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Time to Back Away From the HELOC?

NEW YORK ( TheStreet) -- With interest low during the past few years, the home equity line of credit was a good option for many homeowners looking to raise a little cash. Not only were rates low; there wasn't much chance rates they would spike anytime soon.

But now things are changing, with an improving economy likely to usher in higher interest rates. That could drive up future charges on HELOCs issued today. For those concerned about this, the fixed-rate home equity installment loan could be a safer bet.

These loans are similar to fixed-rate mortgages, with the interest rate guaranteed not to change for the life of the loan. Currently, rates average from just over 5% for a three-year loan to 6.3% for a 15-year loan, according to the survey .

Yes, you would pay less for a HELOC, which, like a credit card, would allow you to draw as little or as much as you chose against your credit limit. Many of these offer initial rates around 3%, according to the BankingMyWay search tool .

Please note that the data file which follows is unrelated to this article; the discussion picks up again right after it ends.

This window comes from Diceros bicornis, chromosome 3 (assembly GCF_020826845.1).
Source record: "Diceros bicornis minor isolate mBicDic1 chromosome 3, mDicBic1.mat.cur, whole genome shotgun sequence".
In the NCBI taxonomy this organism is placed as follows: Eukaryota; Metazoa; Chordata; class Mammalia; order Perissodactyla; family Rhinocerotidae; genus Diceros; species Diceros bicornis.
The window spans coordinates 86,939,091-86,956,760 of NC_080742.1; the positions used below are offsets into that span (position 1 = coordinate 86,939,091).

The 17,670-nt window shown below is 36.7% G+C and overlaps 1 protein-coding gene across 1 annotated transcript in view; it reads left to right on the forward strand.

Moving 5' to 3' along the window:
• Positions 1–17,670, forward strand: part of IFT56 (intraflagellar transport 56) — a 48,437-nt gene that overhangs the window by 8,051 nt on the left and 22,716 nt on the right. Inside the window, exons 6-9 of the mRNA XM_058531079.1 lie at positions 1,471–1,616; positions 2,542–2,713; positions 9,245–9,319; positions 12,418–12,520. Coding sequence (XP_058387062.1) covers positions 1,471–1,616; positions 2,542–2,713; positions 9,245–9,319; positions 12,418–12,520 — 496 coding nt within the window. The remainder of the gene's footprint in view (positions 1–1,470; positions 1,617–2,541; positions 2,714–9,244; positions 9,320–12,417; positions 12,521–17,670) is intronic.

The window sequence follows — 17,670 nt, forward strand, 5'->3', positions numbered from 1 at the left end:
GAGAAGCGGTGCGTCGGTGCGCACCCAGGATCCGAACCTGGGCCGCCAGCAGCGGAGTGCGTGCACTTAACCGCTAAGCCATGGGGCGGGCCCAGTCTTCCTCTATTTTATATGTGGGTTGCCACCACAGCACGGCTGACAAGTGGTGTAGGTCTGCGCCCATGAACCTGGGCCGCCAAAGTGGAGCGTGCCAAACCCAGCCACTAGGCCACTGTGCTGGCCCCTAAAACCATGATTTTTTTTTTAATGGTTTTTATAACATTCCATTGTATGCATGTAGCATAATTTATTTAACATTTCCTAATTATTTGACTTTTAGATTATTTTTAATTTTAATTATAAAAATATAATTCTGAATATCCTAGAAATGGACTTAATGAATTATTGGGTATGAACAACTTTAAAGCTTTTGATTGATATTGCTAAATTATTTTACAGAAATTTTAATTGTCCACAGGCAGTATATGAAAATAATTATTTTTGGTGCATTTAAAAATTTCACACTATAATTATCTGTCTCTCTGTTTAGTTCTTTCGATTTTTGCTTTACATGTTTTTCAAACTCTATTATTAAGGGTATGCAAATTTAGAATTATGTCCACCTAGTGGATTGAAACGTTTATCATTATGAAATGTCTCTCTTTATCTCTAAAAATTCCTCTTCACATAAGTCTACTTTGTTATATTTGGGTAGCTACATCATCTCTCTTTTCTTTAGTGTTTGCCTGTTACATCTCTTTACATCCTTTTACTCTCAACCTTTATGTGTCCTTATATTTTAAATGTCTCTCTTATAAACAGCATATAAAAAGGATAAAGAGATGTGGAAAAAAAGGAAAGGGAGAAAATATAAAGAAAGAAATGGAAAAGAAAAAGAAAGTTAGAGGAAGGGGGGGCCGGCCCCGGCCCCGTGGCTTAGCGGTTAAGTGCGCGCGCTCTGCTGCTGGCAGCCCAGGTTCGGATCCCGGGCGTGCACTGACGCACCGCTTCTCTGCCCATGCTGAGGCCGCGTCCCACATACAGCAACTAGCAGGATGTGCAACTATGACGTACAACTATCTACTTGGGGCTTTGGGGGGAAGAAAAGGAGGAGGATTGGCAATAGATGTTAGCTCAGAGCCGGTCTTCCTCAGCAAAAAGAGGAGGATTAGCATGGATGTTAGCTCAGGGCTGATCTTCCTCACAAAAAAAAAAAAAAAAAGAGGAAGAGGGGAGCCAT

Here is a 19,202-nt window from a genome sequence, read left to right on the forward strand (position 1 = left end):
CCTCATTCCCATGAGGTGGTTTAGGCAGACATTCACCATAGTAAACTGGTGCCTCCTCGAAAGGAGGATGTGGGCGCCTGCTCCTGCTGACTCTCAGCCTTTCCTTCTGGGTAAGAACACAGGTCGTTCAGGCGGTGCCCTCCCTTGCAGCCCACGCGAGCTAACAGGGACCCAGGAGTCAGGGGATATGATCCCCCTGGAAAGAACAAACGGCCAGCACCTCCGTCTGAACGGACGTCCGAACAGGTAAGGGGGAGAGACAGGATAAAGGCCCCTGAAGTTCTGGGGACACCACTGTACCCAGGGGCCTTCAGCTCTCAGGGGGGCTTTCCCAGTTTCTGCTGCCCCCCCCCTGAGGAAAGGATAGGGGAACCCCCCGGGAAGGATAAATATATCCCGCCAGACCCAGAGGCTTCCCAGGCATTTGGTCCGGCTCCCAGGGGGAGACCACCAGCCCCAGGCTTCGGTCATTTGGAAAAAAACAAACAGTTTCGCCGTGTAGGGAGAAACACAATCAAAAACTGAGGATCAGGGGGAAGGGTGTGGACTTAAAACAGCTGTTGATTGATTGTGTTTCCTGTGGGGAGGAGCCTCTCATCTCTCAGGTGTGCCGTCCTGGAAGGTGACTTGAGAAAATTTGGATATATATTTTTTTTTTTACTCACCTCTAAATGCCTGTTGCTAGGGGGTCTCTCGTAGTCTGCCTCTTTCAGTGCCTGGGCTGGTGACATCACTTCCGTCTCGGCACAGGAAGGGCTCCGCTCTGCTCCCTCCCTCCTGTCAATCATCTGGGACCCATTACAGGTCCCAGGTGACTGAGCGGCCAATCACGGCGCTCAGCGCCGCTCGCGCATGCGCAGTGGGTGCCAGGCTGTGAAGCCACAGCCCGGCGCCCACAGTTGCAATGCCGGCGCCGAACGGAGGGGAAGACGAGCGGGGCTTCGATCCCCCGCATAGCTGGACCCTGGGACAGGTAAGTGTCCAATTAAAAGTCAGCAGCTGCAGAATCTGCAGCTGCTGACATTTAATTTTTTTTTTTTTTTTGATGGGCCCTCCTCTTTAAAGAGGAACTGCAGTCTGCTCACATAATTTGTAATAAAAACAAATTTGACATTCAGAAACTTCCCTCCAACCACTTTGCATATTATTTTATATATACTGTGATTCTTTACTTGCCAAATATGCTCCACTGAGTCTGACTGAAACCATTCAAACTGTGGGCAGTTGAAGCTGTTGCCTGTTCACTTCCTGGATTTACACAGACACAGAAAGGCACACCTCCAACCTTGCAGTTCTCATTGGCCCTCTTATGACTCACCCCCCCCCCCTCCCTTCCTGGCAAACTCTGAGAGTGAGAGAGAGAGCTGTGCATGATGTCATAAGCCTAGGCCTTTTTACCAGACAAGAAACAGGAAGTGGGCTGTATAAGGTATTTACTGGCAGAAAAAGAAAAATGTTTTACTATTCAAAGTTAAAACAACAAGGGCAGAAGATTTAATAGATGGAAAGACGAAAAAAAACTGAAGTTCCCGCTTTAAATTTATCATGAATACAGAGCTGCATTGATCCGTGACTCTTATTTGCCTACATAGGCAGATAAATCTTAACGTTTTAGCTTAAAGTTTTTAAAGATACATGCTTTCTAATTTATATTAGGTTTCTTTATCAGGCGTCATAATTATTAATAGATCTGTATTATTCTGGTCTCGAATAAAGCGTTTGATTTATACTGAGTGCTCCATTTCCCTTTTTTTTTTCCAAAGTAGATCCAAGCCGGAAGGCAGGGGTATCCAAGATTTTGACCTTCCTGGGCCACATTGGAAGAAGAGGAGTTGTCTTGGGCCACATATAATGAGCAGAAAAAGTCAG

But that rate is guaranteed only for the first few months. After that, the rate can adjust as often as every month, usually by adding a couple of percentage points to the prime rate. With prime at 3.25%, a HELOC issued today could quickly charge as much as a fixed-rate installment loan. And if prime were to rise, the HELOC could charge more.

For either type of loan, you must have equity in your home -- it must be worth more than you owe on your mortgage. Because of the collapse in home prices a few years ago, about a quarter of homeowners with mortgages owe more than their homes are worth, making them ineligible for home equity loans. But that leaves three-quarters in the black. And about a third of all homeowners don't have a mortgage, many of them older folks who have paid off their loans.

In other words, there's plenty of home equity out there. Lenders are loosening up and approving loans for applicants who would have been turned down a year or two ago.

Home equity loans are an appealing way to raise money. Because the debt is secured by the home, the rates are lower than for unsecured loans such as credit cards. And most homeowners can deduct home equity interest charges on their federal returns.

Generally, the home equity installment loan best serves borrowers who need a large chunk of cash that will be paid back over a number of years. The installment loan is often used for a major home improvement such as an addition or for college expenses or other expenditures that pay off over the long run.